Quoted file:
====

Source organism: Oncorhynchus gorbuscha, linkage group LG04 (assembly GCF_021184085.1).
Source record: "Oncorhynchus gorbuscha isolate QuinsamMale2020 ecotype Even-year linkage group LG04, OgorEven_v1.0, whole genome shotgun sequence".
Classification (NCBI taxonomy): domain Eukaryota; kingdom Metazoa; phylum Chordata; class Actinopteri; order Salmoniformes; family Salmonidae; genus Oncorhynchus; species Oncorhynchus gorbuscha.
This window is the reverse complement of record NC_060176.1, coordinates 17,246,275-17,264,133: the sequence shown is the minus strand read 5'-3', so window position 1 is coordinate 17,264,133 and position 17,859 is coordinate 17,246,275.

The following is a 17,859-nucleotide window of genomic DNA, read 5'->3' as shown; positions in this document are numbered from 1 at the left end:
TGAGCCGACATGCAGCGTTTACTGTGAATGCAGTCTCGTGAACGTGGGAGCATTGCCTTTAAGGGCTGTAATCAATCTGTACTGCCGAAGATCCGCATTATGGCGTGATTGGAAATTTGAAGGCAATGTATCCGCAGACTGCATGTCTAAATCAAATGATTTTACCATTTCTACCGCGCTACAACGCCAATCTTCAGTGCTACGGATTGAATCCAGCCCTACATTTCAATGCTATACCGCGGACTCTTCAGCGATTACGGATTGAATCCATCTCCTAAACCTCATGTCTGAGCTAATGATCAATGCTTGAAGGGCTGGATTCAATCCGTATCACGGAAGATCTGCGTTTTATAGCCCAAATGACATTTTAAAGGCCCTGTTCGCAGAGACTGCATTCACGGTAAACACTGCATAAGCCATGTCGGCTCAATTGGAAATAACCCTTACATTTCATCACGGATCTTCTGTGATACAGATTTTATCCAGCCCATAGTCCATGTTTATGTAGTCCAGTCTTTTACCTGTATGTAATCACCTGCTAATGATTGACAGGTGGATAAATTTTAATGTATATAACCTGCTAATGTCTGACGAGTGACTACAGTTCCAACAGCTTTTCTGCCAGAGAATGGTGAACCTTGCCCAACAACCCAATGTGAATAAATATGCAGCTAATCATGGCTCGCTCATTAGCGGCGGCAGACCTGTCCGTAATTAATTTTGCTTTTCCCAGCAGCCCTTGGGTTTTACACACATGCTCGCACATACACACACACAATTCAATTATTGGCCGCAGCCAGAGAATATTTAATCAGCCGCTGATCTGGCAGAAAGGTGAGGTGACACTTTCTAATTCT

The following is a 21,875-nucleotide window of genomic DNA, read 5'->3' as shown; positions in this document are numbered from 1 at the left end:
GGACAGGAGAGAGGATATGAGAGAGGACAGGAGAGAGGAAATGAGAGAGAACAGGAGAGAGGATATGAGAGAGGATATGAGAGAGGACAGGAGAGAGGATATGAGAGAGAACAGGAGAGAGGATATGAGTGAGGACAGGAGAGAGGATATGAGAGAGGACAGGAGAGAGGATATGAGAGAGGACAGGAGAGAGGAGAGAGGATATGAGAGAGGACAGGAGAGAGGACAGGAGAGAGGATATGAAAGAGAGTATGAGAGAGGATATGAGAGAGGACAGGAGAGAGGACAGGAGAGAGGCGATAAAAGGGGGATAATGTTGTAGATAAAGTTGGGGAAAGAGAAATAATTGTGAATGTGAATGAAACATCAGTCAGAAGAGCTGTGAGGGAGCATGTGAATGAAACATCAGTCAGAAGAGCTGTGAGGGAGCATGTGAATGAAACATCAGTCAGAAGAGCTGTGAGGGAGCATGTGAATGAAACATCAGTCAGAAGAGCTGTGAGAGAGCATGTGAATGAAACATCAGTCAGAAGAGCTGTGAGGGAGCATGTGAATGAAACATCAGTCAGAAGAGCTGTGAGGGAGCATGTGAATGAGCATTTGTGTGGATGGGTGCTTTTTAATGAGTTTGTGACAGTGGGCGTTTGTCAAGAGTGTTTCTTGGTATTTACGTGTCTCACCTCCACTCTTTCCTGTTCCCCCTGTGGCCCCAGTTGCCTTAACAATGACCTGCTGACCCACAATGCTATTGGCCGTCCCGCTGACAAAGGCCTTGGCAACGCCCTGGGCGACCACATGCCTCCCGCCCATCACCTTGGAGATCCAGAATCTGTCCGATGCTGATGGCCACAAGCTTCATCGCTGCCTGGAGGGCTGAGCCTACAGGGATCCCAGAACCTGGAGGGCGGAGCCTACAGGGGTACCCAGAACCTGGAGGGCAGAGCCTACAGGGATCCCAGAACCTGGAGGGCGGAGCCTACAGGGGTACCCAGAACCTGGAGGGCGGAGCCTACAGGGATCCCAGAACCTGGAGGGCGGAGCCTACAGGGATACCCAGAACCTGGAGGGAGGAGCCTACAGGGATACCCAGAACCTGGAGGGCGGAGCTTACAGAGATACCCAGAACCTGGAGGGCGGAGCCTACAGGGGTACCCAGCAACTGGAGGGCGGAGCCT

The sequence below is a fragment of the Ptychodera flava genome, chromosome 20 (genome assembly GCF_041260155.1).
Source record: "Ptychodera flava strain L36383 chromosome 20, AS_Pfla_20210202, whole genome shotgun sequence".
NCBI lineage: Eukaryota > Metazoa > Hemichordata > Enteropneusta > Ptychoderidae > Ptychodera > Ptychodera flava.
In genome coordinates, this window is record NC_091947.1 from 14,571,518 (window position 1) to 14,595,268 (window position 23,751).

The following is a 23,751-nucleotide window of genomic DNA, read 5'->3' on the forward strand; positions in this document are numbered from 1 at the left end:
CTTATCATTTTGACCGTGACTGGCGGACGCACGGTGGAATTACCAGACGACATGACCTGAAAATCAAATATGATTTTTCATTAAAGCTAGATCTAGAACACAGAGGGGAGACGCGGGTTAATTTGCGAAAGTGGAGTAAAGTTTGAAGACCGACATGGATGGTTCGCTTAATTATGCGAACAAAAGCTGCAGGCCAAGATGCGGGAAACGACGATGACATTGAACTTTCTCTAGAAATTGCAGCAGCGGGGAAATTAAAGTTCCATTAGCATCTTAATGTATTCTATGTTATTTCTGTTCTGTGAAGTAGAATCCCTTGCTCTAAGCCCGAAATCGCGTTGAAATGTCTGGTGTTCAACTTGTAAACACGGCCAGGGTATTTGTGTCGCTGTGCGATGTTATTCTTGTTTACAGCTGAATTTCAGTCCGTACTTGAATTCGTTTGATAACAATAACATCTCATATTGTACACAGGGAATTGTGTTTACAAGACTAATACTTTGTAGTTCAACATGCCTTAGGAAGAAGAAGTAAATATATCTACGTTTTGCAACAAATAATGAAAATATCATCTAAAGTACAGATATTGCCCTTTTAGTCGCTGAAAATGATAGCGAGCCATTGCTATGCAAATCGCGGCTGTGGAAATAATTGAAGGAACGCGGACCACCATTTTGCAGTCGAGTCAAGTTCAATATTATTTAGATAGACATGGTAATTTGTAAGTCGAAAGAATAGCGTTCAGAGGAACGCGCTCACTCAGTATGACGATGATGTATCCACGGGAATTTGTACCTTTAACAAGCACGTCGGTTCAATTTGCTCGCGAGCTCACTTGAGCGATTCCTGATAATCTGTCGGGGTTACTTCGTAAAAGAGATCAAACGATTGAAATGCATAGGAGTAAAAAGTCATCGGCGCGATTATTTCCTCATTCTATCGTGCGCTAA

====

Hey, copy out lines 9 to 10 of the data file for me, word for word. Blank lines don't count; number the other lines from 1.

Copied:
The sequence below is a fragment of the Ptychodera flava genome, chromosome 20 (genome assembly GCF_041260155.1).
Source record: "Ptychodera flava strain L36383 chromosome 20, AS_Pfla_20210202, whole genome shotgun sequence".